Susan comes from a family an amazing family. Susan's father and mother, Dosan Ahn Chang Ho and Helen Ahn came to America in 1902. They were the first married couple from Korea to arrive in America.Their Korean passports were 51 and 52Her father is a highly respected historical figure in both America and Korea.For more information about her family search Dosan Ahn Chang Ho, Helen Ahn, Philip Ahn the famous actor, Philson Ahn, Soorah Ahn or Ralph Ahn.
Seoul 2003 on her book signing tour
Susan Ahn Cuddy's Biography
I am enjoying reading about your family's story and learning more about my Korean American heritage. I graduated from UC Irvine with a Bachelor's Degree in Asian American Studies, but I didn't learn as much as I would have hoped about the early days of the Korean pioneers in Los Angeles. Recently, I saw the Dosan Ahn Chang Ho Memorial sign above the Harbor Freeway and wondered who he was. Thank you for sharing your history with such grace, candor and bravery. Your book is a treasure. Sincerely, Lauren Kim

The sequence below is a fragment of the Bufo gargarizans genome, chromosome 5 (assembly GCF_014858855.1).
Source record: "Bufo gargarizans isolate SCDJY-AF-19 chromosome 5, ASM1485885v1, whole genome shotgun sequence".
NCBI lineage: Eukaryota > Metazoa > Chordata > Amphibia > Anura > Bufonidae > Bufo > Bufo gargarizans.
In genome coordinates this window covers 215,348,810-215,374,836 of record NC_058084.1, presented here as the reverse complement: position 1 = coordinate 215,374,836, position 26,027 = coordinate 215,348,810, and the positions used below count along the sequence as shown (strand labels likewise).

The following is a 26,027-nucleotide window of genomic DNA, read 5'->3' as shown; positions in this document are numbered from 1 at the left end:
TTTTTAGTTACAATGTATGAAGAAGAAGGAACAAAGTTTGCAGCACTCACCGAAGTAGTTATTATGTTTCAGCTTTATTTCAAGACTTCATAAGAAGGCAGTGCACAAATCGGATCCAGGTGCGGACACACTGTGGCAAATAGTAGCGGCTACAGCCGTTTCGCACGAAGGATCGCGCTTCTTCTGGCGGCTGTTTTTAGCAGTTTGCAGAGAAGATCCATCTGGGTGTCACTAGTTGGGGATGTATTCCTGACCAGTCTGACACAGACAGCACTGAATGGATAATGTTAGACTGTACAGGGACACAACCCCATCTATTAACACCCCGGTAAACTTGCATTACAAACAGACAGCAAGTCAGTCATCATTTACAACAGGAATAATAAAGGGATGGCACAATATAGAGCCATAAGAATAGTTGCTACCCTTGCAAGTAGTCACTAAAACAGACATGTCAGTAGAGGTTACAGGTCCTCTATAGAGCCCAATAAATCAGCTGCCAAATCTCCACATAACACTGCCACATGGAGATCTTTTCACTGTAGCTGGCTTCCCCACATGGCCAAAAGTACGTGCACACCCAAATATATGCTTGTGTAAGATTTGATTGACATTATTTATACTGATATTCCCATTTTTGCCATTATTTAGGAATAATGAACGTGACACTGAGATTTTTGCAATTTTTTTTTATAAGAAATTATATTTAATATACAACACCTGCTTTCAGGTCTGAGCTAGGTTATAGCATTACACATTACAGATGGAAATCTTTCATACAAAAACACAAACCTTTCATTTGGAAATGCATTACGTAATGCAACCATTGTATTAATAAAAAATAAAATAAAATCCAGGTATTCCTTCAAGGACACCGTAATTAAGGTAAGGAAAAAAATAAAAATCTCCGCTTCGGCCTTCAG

Go to ""Links" for more information. Go to "Books and DVD" to purchase a copy.
Dosan's Last Japanese Prison Photo Sodaemun 1937
March 10 is a day Susan Ahn Cuddy remembers. It is Dosan Ahn Chang Ho's death day. After dedicating his entire life to free Korea from Japanese Imperialism and to help Koreans all over the world, Susan's father suffered a painful death. Dosan's life of struggling to obtain Korean Independence and the torture during his five terms in Japanese prisons in Korea left him quite ill with pulmonary tuberculosis and peritonitis being his final battle. Every breath Dosan took was for Korea and Korean people.
Susan followed in the patriotic footsteps of her father. She served the Korean Indpendence Movement in America as a leader of the young Pioneer Generation Korean Americans. She was born in Los Angeles and grew up in a difficult and demanding time for a young girl in an immigrant family trying to save her parent's country. When the Japanese bombed Pearl Harbor she answered the call to duty and joined the US Navy - the first Asian Woman in the Armed Forces. She also found a way to fight to free Korea and seek justice for the death of her father.